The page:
I Like Graphic Novels

I like graphic novels.

I always have.

I like the illustrations.

It’s the little kid in me.

I always wanted to be an illustrator

but I never got past

little stick men, sorry, people.

I like that they can tell a novel-size story

in 64 pages or less

when some writers – I am thinking Pasolini here —

can push it up to 900 pages.

Come on!! as Lleyton Hewitt would say.

I have my little list of favourites:

‘Wilson’ by Daniel Clowes and ‘A Taste of Chlorine’

by that French author

and ‘Maus’, of course, the classic by Art Spiegel.

I remember the excitement when I purchased

‘The Dark Knight Returns’ by Frank Miller when it first came out.

It was like when I bought the just released “Revolver’ by the Beatles

and ran down the ramp of the Adelaide Railway Station to catch

the train home so I could play it on the turntable

only to come a cropper at the end.

It was that kind of excitement.

When in doubt, choose a graphic novel, I say.

The Reader

There’s only one way to live in the world —and that’s to stay alert, interested.

So I couldn’t help but notice the reader in the pub sitting at ‘our table’, vigorously engaged in his book. He was dipping into it with his biro, busily marking passages, totally oblivious to his surroundings, And he never had a drink in front of him.

I went over to him.

Hello, I said, I’m a fellow reader. I just have to ask what book it is that’s got you so enthralled?

Ah, he said. Let me allay your curiosity.

And then he showed me.

Christ, I said, it’s a bit crumpled. Like it’s fallen in water.

It’s a well worn book, helaughed. And Christ is right. Look at the title.

I did but I could barely read it. Can I take a shot? I say, to show my mate in the wheelchair.

Of course, he said.

Is it fiction? I asked.

No, it’s factual,well researched, about the devilish goings on in the Papacy and in the clergy in general. Terrible things went on. When my friends bring up religion I whip out my book and quote passages from it.

But it’s condition?

Ahh, he said, I read it in the bath and sometimes it’s fallen in. And sometimes it’s been left in the rain and I have read it a few times. It’s an old book. It was battered when I bought it. Would you like to borrow it when I finish?

Awfully nice of you, I said, but I might give it a miss. Too much else on my plate. Are you by any chance an old Catholic boy?

Yes, he said. How did you know?

It takes one to know one, I said. Happy reading.

Accent

I don’t mind her reading passages from ‘The Secret Garden’ before breakfast each morning , if only she didn’t go around the house the rest of the day speaking with a Yorkshire accent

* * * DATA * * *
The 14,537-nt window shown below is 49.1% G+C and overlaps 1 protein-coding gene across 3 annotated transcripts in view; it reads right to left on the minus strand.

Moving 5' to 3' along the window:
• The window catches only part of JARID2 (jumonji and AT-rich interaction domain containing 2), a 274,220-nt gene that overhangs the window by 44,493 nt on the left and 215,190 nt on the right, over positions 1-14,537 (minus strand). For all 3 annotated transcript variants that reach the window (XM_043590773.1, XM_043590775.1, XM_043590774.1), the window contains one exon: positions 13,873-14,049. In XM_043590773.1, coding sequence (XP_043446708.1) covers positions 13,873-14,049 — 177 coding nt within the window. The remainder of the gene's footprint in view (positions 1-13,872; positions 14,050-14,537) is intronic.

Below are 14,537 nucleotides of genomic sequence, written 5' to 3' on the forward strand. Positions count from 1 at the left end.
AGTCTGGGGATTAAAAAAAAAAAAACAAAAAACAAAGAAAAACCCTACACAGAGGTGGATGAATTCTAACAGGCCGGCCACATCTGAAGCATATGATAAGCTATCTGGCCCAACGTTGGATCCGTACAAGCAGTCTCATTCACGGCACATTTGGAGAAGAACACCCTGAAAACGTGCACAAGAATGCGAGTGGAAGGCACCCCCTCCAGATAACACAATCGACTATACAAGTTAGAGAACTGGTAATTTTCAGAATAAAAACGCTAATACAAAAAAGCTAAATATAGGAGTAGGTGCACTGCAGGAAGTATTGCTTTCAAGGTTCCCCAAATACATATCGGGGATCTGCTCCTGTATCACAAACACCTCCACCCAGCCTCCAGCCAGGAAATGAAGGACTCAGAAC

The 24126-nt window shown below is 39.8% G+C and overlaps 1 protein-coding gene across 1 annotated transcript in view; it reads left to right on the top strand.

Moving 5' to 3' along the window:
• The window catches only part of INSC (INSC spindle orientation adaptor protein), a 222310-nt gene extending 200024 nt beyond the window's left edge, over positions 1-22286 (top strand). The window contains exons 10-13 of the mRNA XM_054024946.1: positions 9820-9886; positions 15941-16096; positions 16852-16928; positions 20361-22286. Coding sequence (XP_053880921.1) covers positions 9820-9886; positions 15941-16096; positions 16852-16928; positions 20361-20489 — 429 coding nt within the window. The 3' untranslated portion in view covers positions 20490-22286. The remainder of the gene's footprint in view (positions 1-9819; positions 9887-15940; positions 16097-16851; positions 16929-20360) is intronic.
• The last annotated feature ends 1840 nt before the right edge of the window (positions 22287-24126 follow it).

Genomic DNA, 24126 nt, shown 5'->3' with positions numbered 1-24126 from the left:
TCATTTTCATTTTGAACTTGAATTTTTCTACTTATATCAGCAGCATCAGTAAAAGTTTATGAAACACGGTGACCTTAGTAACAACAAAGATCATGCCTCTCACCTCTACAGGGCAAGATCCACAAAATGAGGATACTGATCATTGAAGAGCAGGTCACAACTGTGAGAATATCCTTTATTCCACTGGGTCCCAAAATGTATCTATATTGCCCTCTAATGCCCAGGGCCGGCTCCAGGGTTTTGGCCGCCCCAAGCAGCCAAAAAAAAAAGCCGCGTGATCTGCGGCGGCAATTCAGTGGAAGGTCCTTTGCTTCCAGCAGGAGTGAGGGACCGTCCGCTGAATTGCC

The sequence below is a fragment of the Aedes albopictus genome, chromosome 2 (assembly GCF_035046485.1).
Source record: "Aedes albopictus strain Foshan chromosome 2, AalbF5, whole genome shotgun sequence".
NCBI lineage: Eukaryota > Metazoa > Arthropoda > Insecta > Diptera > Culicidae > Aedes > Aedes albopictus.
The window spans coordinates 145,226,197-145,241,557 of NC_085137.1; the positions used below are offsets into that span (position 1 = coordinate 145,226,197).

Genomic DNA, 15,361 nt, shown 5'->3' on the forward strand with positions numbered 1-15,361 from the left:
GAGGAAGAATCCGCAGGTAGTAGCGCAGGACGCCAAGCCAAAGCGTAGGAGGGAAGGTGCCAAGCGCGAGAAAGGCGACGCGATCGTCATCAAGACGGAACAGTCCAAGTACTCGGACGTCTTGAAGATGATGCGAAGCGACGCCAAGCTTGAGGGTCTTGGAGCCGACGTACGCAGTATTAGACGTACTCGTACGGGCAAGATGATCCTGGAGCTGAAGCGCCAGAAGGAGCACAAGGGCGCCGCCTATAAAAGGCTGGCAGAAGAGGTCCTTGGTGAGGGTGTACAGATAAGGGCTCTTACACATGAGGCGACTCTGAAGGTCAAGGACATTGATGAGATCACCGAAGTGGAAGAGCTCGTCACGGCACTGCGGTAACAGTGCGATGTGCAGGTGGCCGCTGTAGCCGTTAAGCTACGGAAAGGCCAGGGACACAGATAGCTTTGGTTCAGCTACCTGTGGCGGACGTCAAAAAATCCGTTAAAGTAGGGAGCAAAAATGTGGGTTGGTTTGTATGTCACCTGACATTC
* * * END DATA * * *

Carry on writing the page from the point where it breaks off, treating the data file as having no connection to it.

*have you read ‘The Secret Garden’ or seen the film?

*when’s the last time someone read to you?

*what’s the most difficult accent you’ve had to contend with?

Yr Fizz

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I opened up a soft drink —

You know how it is —

One already opened

but it had lost its fizz.

 

It had lost its zest.

It had lost its tang.

It had lost its bite

& worse, had lost its bang!

 

So hang onto your hat.

Enjoy life’s gee whiz.

You gotta be where it’s at.

& Never lose your fizz.

Say What You Like

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No one reads poetry any more, my editor said.

Not even poets — unless it is their own work,

He added with a wry smile. Say what you like.

So I did, but I was mostly gentle anyway

Ribbing Ted for his niggardliness, Angus

For his habit of laughing at his own jokes,

Even when they’re bad; Milton for his grandiose

Turns of phrase, peppering my poems with names

Of friends, rellies, family. All turned up at the Launch.

The book sold well. I introduced it with

a wry smile picked up from my editor:

‘Dedicated to the Ones I Love’.

 

On Reading Carolyn

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All week I have been reading Carolyn,

Her chapbook of twenty poems focused

on one anatomical feature — the ankle.

 

How could anyone do that? I wondered.

Breasts, yes, the penis, body parts

with a sexual agenda. But the ankle?

 

I read on. Carolyn fractured hers

recently in a fall so that provided the bones

of the material.

 

Wonderful, warm, poems,

inventive and insightful that trace her

journey towards wellness.

 

My favourite?

‘Zero Weight Bear’ with its zen-like title and

witty word-play. ‘Gravity Sucks’ runs a gamut

of emotions but ends like the collection itself

on an optimistic note.

 

  • books can be purchased through the publisher: Ginninderra Press

Five Angry Snickers

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What are we even doing here?

You took us from the cool supermarket shelves and abandoned us on this warm table.

Why?

Because some kids might rock up on Halloween and say “Trick or Treat?” and you don’t want to come across as the bad guy.

Well, take a look around. No one’s knocked.

What are you going to do with us? You don’t even like chocolate.

Oh God, you’re not going to dump us, are you? Can we appeal to your better nature and take us back to the supermarket? They’ll be glad to see us.

Wait. Did you hear that? There’s a knock at the door. I see three goblins peering through the window. They’re for us.

Sometimes I Forget Where I Am

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You okay, mate? You look forlorn.

Like the knight in ‘La Belle Dame’? I say.

Pardon.

‘Alone and palely loitering.’

Sorry.

‘On the cold hill side’. Keats, I say. “La belle Dame Sans Merci’

Who?

John Keats. Romantic poet. You must have done him at school.

This is a butcher’s shop, mate. Not an English classroom. What can I get you?